CSUN’s Rec Center Receives $200,000 Rebate from LADWP for Saving Energy

CSUN's Student Recreation Center. Photo by Lee Choo

CSUN’s Student Recreation Center. Photo by Lee Choo

The energy-saving features of California State University, Northridge’s Student Recreation Center have earned the facility a rebate from the Los Angeles Department of Water and Power (LADWP).

LADWP representatives will present CSUN’s University Student Union’s board of directors with a check for $226,225.80, specifically for the way university officials incorporated the use of rooftop solar tubes and photovoltaic panels into the design of the year-old recreation center. The check presentation is slated for 12:45 p.m. on Monday, April 15, during the board’s meeting in the Grand Salon of the student union on the west side of the campus at 18111 Nordhoff St. in Northridge.

“This rebate exhibits the dedication to designing and constructing the Student Recreation Center with a focus on sustainability,” said the center’s director, Jimmy Francis. “The strategic approach to energy and utility management of the center is a credit to all those who were involved in the project.”

The LADWP Solar Incentive Program offers customers rebates for purchasing and installing solar panels. University officials applied for the program in 2010, and LADWP officials inspected the building in 2011. The facility opened in January 2012.

The Student Recreation Center was built with the idea of promoting health and wellness among students and the broader CSUN community. Students, who had input on its design, and university officials also were determined that the facility would be an environmentally friendly building.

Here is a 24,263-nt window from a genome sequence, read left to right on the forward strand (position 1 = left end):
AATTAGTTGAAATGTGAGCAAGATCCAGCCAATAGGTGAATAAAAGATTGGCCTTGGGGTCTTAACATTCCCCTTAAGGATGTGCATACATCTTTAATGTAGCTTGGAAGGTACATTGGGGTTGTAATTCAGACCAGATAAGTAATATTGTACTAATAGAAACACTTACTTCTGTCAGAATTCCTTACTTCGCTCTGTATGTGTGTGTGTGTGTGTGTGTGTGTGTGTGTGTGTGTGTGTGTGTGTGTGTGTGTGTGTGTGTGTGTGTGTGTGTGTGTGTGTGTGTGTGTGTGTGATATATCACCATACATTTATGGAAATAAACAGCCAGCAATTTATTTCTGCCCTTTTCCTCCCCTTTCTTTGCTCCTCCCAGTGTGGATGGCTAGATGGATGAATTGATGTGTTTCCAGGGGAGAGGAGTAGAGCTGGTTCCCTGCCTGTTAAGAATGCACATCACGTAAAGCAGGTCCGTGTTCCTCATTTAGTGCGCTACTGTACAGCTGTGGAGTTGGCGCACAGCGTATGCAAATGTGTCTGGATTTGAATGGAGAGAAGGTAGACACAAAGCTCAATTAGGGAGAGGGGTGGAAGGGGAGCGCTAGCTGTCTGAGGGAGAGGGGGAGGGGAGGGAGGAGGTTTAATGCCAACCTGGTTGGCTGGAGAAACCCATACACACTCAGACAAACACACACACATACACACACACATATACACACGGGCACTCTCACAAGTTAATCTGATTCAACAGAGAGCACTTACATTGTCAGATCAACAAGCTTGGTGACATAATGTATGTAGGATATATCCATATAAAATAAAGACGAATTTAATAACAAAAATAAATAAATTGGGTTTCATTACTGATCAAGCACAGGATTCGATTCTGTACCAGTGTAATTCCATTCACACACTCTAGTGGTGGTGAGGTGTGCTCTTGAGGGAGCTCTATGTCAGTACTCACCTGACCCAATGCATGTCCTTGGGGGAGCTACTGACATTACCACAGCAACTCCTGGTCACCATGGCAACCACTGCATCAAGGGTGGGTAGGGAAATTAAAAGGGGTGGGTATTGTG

The two-story center’s construction incorporates dozens of rooftop Solatubes so that traditional lighting is not used as frequently as in conventionally built buildings. As the sun moves across the sky, the Solatubes pick up the natural light and diffuse it back into the facility, helping to illuminate the mezzanine level of the center. Additionally, the solar panels convert light from the sun into clean electricity.

“Seeking any way to reduce the negative environmental footprint of your facility is the responsible route to take in this new era of facility development,” Francis said. “This is especially true in an era where we are more conscious of sustainable building practices.”

CSUN’s Student Recreation Center received a LEED (Leadership in Energy and Environmental Design) Gold status, which is an international rating method that provides standards for environmentally conscious buildings and facilities, in October of last year.